In addition to the significant investments in rural road safety, Mr. Jackson says ongoing research by Australian Road Research Board (ARRB), Curtin-Monash Accident Research Centre (C-MARC) and Australian Road Assessment Program (AusRAP), as well as state government road authorities like Roads and Maritime Services, VicRoads and the Queensland Department of Transport and Main Roads, supports the data for reducing road crashes and serious injuries.
“We’ve been drumming the safety drum since we first launched the ShoulderMaster. Now, we’ve seen that the awareness about things like widening shoulders using inexpensive innovations rather than building new roads, has increased,” Mr. Jackson says.
“Over time, it’s now not just us talking about this. Millions invested into research by different organisations shows these innovations do work and there is wide variety to choose from for those out there doing the work.”
Through these myriad research projects looking at reducing road trauma on Australia’s roads, Mr. Jackson says the amount of information available on what influences these accidents and incidents has increased.
“It seems that the safety messages are suddenly starting to seep through, especially at that government level,” he says. “We’re reaching that point where government and industry are focusing on the data and information taken from what happens between the tyre and the road.”
As a result of the increased emphasis on fixing and maintain rural road networks and the more comprehensive research about the impact upgrades such as those on road shoulders can have on road trauma, Mr. Jackson says the ShoulderMaster has gained more of a foothold in the national market.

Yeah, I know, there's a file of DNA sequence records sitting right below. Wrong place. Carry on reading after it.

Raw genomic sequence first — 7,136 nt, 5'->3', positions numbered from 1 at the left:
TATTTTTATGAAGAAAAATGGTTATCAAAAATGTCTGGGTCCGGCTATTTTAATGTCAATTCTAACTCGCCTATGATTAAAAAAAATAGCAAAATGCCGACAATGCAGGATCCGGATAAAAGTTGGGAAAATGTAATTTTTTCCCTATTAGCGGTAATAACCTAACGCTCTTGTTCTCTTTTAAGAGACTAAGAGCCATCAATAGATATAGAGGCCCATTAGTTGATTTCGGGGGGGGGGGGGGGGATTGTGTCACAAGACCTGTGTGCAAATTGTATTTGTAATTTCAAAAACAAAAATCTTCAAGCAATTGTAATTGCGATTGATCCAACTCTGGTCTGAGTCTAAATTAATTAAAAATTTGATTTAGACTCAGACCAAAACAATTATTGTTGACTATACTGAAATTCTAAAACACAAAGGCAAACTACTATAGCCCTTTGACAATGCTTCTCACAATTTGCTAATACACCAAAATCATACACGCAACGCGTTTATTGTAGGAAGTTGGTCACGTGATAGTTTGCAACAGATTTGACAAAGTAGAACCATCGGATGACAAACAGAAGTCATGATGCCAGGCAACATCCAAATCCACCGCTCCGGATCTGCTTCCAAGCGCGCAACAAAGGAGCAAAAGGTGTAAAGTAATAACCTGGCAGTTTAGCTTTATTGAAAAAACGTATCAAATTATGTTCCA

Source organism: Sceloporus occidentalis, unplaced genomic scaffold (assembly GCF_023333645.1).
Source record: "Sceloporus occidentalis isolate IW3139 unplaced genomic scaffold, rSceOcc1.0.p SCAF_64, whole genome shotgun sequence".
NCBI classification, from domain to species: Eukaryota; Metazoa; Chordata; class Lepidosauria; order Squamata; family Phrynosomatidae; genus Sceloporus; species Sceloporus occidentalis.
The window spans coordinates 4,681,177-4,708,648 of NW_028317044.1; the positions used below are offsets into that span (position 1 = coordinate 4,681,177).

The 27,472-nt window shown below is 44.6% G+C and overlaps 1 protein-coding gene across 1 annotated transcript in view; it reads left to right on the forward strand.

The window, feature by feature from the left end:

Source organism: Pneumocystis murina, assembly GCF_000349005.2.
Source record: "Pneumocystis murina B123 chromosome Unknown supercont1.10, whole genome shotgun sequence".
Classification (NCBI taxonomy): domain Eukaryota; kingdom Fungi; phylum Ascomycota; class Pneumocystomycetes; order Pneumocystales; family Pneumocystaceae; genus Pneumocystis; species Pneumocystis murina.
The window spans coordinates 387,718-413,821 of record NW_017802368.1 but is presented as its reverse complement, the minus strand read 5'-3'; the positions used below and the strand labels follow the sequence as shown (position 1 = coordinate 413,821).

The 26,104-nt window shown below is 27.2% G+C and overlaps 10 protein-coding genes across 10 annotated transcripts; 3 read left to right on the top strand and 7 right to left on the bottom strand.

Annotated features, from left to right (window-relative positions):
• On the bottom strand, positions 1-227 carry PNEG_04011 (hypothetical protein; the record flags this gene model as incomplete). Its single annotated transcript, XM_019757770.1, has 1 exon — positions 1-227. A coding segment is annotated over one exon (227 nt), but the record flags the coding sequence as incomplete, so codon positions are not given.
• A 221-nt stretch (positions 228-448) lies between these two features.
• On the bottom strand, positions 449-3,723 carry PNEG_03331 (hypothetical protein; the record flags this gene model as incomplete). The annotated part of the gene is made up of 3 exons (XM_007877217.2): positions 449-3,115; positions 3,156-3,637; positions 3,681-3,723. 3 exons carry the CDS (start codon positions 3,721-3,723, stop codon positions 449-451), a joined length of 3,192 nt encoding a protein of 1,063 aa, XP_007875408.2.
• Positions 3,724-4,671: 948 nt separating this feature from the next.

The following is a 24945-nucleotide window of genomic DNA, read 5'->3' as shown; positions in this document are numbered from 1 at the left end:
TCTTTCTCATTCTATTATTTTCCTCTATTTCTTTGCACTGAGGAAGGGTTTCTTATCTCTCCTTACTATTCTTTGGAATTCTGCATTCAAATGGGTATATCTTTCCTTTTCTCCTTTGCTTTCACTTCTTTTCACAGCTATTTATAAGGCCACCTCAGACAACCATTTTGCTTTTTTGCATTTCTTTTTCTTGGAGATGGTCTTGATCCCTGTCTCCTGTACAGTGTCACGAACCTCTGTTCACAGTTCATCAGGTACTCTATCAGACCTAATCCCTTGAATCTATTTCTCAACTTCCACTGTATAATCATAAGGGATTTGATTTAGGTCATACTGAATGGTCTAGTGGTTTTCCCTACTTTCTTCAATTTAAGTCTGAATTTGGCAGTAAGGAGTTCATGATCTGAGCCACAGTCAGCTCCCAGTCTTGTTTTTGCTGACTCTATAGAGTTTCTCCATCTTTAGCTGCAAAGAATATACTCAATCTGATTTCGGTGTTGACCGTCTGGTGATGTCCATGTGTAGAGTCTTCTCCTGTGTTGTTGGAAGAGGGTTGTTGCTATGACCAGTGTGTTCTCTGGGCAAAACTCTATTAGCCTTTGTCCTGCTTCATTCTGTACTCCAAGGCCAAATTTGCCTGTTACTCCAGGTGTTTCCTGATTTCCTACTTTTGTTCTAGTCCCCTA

He says many contractors are taking advantage of the money being invested in this area by extending their service capacity to include road shoulder widening, and investing in built-for-purpose products such as the ShoulderMaster.
“It’s technology that’s easily integrated into a company’s operation. All contractors have a skid-steer of sorts – it’s a standard technology, and the ShoulderMaster is easily integrated.”
Likewise, Mr. Jackson says contractors can also make that a point of difference by extending their service offering to include these now well-supported safety countermeasures, such as shoulder widening, otherwise the bids for work come down to competitive pricing.
“From that point of view, you can offer a premium – it’s not about charging people more but increasing value for the client,” he says.
Mr. Jackson explains this is exactly what Stabilcorp – a contracting company – did when it designed and developed the ShoulderMaster as a means of filling a gap in the market.
As investment in rural roads increases, Mr. Jackson says Stabilcorp is seeing more traction with the uptake of ShoulderMaster in the market, especially off the back of significant investments in its manufacturing site in Wauchope.
With an experienced Production Manager now onboard to lead company’s manufacturing process, he says the next step for ShoulderMaster is to increase output to meet rising demand for the innovative product.
“2018 has been a good year for us so far – we’re starting to see enquiries and sales increase and, importantly, we’re hearing lots of people talking about it,” he says.
“For road contractors looking for the next niche to specialise in, there is no going past the fact shoulder widening and remediation is the next big thing.”